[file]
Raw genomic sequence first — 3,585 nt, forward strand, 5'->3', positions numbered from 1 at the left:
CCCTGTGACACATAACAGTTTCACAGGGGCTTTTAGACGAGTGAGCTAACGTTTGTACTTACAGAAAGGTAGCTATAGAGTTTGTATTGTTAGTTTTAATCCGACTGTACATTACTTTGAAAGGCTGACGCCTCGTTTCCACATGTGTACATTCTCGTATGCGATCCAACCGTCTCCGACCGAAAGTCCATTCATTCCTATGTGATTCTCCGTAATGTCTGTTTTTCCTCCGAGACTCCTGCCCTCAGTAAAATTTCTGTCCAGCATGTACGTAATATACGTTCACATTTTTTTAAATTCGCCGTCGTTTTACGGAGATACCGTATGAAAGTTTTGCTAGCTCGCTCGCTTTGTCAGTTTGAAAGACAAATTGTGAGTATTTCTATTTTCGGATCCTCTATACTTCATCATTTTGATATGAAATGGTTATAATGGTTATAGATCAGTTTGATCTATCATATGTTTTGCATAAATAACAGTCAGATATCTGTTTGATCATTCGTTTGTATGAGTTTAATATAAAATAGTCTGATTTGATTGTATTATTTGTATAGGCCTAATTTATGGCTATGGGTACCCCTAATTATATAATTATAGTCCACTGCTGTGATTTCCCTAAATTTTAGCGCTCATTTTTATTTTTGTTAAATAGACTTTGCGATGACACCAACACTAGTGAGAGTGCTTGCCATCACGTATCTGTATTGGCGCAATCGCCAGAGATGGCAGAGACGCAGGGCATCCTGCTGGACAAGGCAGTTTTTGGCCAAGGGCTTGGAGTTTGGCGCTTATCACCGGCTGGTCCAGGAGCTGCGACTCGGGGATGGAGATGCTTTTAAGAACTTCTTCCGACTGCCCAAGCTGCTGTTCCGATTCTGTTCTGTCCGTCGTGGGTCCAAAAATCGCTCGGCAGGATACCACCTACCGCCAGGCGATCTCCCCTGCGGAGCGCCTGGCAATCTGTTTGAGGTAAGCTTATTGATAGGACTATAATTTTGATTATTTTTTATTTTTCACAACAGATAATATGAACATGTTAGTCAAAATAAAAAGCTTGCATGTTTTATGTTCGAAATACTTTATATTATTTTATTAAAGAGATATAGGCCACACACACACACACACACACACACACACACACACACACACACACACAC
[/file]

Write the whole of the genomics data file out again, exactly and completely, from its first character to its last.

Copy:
Raw genomic sequence first — 3,585 nt, forward strand, 5'->3', positions numbered from 1 at the left:
CCCTGTGACACATAACAGTTTCACAGGGGCTTTTAGACGAGTGAGCTAACGTTTGTACTTACAGAAAGGTAGCTATAGAGTTTGTATTGTTAGTTTTAATCCGACTGTACATTACTTTGAAAGGCTGACGCCTCGTTTCCACATGTGTACATTCTCGTATGCGATCCAACCGTCTCCGACCGAAAGTCCATTCATTCCTATGTGATTCTCCGTAATGTCTGTTTTTCCTCCGAGACTCCTGCCCTCAGTAAAATTTCTGTCCAGCATGTACGTAATATACGTTCACATTTTTTTAAATTCGCCGTCGTTTTACGGAGATACCGTATGAAAGTTTTGCTAGCTCGCTCGCTTTGTCAGTTTGAAAGACAAATTGTGAGTATTTCTATTTTCGGATCCTCTATACTTCATCATTTTGATATGAAATGGTTATAATGGTTATAGATCAGTTTGATCTATCATATGTTTTGCATAAATAACAGTCAGATATCTGTTTGATCATTCGTTTGTATGAGTTTAATATAAAATAGTCTGATTTGATTGTATTATTTGTATAGGCCTAATTTATGGCTATGGGTACCCCTAATTATATAATTATAGTCCACTGCTGTGATTTCCCTAAATTTTAGCGCTCATTTTTATTTTTGTTAAATAGACTTTGCGATGACACCAACACTAGTGAGAGTGCTTGCCATCACGTATCTGTATTGGCGCAATCGCCAGAGATGGCAGAGACGCAGGGCATCCTGCTGGACAAGGCAGTTTTTGGCCAAGGGCTTGGAGTTTGGCGCTTATCACCGGCTGGTCCAGGAGCTGCGACTCGGGGATGGAGATGCTTTTAAGAACTTCTTCCGACTGCCCAAGCTGCTGTTCCGATTCTGTTCTGTCCGTCGTGGGTCCAAAAATCGCTCGGCAGGATACCACCTACCGCCAGGCGATCTCCCCTGCGGAGCGCCTGGCAATCTGTTTGAGGTAAGCTTATTGATAGGACTATAATTTTGATTATTTTTTATTTTTCACAACAGATAATATGAACATGTTAGTCAAAATAAAAAGCTTGCATGTTTTATGTTCGAAATACTTTATATTATTTTATTAAAGAGATATAGGCCACACACACACACACACACACACACACACACACACACACACACACACAC